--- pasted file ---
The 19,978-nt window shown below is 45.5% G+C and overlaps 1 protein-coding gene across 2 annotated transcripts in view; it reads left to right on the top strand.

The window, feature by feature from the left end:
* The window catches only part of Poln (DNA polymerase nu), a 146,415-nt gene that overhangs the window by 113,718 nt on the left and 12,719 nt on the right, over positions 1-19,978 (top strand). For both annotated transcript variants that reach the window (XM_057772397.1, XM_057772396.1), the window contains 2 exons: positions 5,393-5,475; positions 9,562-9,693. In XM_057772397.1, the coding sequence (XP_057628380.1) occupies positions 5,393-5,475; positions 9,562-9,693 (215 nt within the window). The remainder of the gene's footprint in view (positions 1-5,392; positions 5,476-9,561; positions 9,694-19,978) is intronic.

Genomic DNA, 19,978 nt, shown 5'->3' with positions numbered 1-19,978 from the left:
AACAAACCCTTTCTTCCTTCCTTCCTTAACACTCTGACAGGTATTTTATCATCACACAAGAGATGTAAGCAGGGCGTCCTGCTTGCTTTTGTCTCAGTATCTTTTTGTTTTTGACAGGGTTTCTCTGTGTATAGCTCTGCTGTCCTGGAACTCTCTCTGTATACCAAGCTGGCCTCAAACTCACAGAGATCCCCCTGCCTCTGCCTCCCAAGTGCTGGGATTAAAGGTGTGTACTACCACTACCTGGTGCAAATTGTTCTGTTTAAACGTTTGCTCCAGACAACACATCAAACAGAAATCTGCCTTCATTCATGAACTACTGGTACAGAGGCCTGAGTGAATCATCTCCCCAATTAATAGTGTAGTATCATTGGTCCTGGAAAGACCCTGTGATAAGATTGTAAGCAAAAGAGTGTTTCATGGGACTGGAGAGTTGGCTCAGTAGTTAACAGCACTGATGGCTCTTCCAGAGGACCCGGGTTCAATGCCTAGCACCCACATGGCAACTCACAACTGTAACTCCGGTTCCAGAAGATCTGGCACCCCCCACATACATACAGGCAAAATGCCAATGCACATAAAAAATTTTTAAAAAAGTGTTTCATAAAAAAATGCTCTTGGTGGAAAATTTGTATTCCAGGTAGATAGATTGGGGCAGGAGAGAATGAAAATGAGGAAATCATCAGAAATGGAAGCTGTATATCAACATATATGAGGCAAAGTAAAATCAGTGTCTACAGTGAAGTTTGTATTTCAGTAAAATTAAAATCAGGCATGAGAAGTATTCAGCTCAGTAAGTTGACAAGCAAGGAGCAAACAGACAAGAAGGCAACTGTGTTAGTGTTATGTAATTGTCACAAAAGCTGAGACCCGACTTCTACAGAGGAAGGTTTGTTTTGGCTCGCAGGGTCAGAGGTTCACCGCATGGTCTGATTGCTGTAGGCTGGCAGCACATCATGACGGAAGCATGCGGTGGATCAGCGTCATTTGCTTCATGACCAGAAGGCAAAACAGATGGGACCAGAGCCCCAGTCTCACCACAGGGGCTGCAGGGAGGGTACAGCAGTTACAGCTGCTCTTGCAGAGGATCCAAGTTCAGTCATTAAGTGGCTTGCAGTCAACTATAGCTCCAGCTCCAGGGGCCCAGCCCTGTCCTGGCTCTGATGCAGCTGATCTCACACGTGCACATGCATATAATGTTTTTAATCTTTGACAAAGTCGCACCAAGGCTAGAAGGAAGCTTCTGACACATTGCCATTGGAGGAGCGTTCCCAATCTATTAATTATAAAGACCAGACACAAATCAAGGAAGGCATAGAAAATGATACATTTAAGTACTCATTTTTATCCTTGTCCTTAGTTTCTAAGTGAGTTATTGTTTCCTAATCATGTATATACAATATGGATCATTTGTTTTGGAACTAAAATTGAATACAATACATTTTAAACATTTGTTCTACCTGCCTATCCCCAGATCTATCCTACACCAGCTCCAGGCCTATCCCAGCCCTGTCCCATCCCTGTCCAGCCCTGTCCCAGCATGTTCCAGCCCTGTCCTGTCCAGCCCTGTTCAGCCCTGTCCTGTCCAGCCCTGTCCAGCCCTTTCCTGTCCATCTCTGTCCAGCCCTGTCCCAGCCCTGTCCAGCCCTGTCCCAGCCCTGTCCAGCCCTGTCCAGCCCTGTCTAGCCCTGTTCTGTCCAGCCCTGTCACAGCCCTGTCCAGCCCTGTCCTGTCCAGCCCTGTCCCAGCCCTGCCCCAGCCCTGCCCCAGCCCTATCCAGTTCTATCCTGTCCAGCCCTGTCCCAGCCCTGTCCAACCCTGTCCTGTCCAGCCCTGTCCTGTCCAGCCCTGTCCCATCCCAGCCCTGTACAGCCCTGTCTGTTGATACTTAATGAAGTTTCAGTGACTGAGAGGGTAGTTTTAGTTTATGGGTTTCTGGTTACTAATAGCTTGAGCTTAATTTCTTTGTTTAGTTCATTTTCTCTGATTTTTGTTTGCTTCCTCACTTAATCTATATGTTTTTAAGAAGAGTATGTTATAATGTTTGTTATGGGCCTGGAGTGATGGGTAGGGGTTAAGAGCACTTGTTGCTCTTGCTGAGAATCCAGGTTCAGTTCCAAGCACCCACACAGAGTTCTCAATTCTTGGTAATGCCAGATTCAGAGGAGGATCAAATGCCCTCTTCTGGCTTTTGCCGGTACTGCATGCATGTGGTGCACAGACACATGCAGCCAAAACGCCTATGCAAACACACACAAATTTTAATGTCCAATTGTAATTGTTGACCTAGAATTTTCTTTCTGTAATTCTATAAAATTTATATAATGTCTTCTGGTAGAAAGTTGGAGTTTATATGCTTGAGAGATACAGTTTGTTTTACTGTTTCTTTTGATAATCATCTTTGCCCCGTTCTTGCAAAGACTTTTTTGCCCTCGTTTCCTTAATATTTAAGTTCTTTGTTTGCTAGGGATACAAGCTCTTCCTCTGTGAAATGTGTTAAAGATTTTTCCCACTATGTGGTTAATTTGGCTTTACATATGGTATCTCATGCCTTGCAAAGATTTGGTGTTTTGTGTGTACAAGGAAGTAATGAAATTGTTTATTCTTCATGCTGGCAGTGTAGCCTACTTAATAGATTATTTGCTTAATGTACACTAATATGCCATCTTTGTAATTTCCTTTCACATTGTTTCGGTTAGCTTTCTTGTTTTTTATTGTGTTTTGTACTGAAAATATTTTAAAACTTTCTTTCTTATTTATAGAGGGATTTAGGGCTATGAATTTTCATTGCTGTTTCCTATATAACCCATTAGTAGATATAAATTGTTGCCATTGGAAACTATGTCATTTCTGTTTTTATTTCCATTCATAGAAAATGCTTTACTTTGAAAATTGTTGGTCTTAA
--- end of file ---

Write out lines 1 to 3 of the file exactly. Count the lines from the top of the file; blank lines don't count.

The 19,978-nt window shown below is 45.5% G+C and overlaps 1 protein-coding gene across 2 annotated transcripts in view; it reads left to right on the top strand.

The window, feature by feature from the left end:
* The window catches only part of Poln (DNA polymerase nu), a 146,415-nt gene that overhangs the window by 113,718 nt on the left and 12,719 nt on the right, over positions 1-19,978 (top strand). For both annotated transcript variants that reach the window (XM_057772397.1, XM_057772396.1), the window contains 2 exons: positions 5,393-5,475; positions 9,562-9,693. In XM_057772397.1, the coding sequence (XP_057628380.1) occupies positions 5,393-5,475; positions 9,562-9,693 (215 nt within the window). The remainder of the gene's footprint in view (positions 1-5,392; positions 5,476-9,561; positions 9,694-19,978) is intronic.